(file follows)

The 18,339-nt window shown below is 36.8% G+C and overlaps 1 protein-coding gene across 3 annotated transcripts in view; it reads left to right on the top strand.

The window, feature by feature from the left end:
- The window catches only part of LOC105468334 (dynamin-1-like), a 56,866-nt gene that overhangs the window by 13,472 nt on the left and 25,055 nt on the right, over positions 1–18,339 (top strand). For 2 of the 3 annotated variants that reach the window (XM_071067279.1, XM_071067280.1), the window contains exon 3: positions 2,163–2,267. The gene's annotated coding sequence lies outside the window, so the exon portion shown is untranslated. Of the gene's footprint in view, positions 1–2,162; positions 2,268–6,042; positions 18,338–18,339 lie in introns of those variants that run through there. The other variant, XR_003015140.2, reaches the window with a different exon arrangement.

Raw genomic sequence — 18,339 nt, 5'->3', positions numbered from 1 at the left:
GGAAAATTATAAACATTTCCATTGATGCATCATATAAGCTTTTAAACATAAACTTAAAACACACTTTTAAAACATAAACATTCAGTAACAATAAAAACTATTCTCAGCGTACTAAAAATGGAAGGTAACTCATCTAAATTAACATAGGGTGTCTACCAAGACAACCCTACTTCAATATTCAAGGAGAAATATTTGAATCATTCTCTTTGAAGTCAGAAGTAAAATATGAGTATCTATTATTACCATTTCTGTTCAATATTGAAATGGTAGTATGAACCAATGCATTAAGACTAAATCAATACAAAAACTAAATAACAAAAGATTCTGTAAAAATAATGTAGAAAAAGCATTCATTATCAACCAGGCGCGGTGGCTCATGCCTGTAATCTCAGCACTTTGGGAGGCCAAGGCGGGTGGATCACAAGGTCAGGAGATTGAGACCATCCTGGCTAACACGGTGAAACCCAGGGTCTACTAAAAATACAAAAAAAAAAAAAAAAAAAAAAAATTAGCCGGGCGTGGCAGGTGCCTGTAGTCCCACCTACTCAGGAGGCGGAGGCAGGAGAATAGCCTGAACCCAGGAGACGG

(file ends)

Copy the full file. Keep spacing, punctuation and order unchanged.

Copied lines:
The 18,339-nt window shown below is 36.8% G+C and overlaps 1 protein-coding gene across 3 annotated transcripts in view; it reads left to right on the top strand.

The window, feature by feature from the left end:
- The window catches only part of LOC105468334 (dynamin-1-like), a 56,866-nt gene that overhangs the window by 13,472 nt on the left and 25,055 nt on the right, over positions 1–18,339 (top strand). For 2 of the 3 annotated variants that reach the window (XM_071067279.1, XM_071067280.1), the window contains exon 3: positions 2,163–2,267. The gene's annotated coding sequence lies outside the window, so the exon portion shown is untranslated. Of the gene's footprint in view, positions 1–2,162; positions 2,268–6,042; positions 18,338–18,339 lie in introns of those variants that run through there. The other variant, XR_003015140.2, reaches the window with a different exon arrangement.

Raw genomic sequence — 18,339 nt, 5'->3', positions numbered from 1 at the left:
GGAAAATTATAAACATTTCCATTGATGCATCATATAAGCTTTTAAACATAAACTTAAAACACACTTTTAAAACATAAACATTCAGTAACAATAAAAACTATTCTCAGCGTACTAAAAATGGAAGGTAACTCATCTAAATTAACATAGGGTGTCTACCAAGACAACCCTACTTCAATATTCAAGGAGAAATATTTGAATCATTCTCTTTGAAGTCAGAAGTAAAATATGAGTATCTATTATTACCATTTCTGTTCAATATTGAAATGGTAGTATGAACCAATGCATTAAGACTAAATCAATACAAAAACTAAATAACAAAAGATTCTGTAAAAATAATGTAGAAAAAGCATTCATTATCAACCAGGCGCGGTGGCTCATGCCTGTAATCTCAGCACTTTGGGAGGCCAAGGCGGGTGGATCACAAGGTCAGGAGATTGAGACCATCCTGGCTAACACGGTGAAACCCAGGGTCTACTAAAAATACAAAAAAAAAAAAAAAAAAAAAAAATTAGCCGGGCGTGGCAGGTGCCTGTAGTCCCACCTACTCAGGAGGCGGAGGCAGGAGAATAGCCTGAACCCAGGAGACGG